A: Despite what Washington says or tries to do, I clearly believe that community banking is a high calling. We are a fundamental grass roots part of our community economy. My dad was a community banking executive, and I am proud to follow in his footsteps.

Q: As a whole, what do you think community banks are doing right? Where are they falling short?
A: Doing right. We are meeting the credit needs of our neighbors and small businesses. But equally important, community bankers do a great job supporting their communities financially and through supplying a volunteer base for community programs and non-profits. The bankers I know work hard to make their communities a better place for everyone.

Falling short. It is pretty clear that community banks need to do a better job of telling their story. We do so much good in our communities. Community bankers are not Wall Street, and we should not allow the media or the government to paint us with the same brush as those on Wall Street.

Q: What are the best opportunities for growth of community banks?
A: Small and medium-sized businesses and institutions need a "banker" more than they need a bank. Community banks need to be sure that they have qualified, caring and smart people who know the businesses of their customers and provide their customers a direct person to contact. They need to do what they do best, provide financial solutions and serve the needs of individuals and small and medium-sized businesses.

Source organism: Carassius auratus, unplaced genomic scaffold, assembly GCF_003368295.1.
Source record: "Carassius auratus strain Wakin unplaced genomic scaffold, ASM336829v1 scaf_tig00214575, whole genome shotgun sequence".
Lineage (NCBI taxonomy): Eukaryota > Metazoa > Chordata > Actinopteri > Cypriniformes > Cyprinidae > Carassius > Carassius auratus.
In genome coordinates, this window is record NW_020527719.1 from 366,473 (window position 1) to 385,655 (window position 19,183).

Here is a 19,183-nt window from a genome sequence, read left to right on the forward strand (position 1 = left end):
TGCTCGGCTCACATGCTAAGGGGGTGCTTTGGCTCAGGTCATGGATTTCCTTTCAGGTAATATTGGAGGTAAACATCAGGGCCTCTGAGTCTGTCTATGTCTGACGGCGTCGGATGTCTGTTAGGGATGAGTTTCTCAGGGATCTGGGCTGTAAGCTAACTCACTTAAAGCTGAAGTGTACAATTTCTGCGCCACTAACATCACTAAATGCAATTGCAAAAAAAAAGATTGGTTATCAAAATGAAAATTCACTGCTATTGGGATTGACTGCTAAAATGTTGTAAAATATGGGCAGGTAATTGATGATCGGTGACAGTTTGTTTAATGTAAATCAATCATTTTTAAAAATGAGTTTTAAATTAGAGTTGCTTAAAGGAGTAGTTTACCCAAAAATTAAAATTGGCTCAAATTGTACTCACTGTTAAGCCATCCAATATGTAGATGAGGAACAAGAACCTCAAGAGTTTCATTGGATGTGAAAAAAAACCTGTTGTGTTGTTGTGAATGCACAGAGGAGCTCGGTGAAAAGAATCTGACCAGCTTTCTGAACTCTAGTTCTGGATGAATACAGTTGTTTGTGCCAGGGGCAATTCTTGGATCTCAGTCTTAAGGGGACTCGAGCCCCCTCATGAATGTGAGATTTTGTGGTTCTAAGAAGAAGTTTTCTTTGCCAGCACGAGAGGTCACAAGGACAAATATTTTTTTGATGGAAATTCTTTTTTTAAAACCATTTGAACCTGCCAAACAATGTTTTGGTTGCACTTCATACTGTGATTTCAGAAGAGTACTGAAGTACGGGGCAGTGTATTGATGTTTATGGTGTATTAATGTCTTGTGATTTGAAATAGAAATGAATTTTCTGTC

Q: What should be the focus of community banking?
A: Gathering local deposits and meeting the credit needs of their customers and those in the community.

Q: How is High Point Bank addressing the onslaught of new regulations being issued?
A: Like every other bank, we are adding compliance staff and will continue to do so for the foreseeable future. The cost of the onslaught of excessive regulation puts pressure on earnings and requires us to grow simply to absorb the increased cost burden of compliance. Each bank will have to determine its magic number for being big enough to absorb the increased cost of regulation. It is going to force a lot of community banks to grow or merge with others; otherwise these regulations can put you out of business.